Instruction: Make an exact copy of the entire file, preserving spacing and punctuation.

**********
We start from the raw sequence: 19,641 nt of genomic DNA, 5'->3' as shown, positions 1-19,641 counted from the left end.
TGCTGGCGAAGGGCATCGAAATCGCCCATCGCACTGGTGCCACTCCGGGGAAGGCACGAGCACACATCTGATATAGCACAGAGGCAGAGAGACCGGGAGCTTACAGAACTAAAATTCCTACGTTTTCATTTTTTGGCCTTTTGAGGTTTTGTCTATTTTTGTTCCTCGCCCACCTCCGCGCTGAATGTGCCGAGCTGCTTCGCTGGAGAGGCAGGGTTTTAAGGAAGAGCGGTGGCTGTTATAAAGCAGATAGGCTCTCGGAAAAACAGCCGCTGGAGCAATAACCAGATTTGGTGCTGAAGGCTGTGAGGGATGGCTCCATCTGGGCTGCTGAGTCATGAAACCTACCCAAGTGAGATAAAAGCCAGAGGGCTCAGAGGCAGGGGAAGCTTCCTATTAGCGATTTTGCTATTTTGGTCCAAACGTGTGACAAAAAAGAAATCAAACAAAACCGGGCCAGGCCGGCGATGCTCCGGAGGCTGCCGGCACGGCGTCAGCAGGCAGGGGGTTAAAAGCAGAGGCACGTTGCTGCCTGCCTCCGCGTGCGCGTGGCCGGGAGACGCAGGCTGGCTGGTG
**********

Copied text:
We start from the raw sequence: 19,641 nt of genomic DNA, 5'->3' as shown, positions 1-19,641 counted from the left end.
TGCTGGCGAAGGGCATCGAAATCGCCCATCGCACTGGTGCCACTCCGGGGAAGGCACGAGCACACATCTGATATAGCACAGAGGCAGAGAGACCGGGAGCTTACAGAACTAAAATTCCTACGTTTTCATTTTTTGGCCTTTTGAGGTTTTGTCTATTTTTGTTCCTCGCCCACCTCCGCGCTGAATGTGCCGAGCTGCTTCGCTGGAGAGGCAGGGTTTTAAGGAAGAGCGGTGGCTGTTATAAAGCAGATAGGCTCTCGGAAAAACAGCCGCTGGAGCAATAACCAGATTTGGTGCTGAAGGCTGTGAGGGATGGCTCCATCTGGGCTGCTGAGTCATGAAACCTACCCAAGTGAGATAAAAGCCAGAGGGCTCAGAGGCAGGGGAAGCTTCCTATTAGCGATTTTGCTATTTTGGTCCAAACGTGTGACAAAAAAGAAATCAAACAAAACCGGGCCAGGCCGGCGATGCTCCGGAGGCTGCCGGCACGGCGTCAGCAGGCAGGGGGTTAAAAGCAGAGGCACGTTGCTGCCTGCCTCCGCGTGCGCGTGGCCGGGAGACGCAGGCTGGCTGGTG